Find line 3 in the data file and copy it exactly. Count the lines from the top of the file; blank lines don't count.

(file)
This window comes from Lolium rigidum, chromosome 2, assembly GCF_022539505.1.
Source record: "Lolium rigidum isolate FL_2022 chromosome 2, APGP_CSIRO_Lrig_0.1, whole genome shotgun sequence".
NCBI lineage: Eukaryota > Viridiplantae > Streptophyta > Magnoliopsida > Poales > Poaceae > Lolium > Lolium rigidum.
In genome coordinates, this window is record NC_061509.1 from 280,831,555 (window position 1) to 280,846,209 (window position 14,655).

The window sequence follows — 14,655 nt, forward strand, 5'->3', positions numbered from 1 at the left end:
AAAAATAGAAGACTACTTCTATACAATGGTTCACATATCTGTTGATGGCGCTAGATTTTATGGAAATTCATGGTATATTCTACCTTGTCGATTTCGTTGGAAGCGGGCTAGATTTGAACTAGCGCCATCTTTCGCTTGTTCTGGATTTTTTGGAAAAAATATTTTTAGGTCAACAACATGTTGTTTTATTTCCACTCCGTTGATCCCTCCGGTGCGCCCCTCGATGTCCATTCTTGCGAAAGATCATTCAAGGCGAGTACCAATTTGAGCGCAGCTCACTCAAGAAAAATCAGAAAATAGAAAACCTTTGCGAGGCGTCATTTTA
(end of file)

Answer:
NCBI lineage: Eukaryota > Viridiplantae > Streptophyta > Magnoliopsida > Poales > Poaceae > Lolium > Lolium rigidum.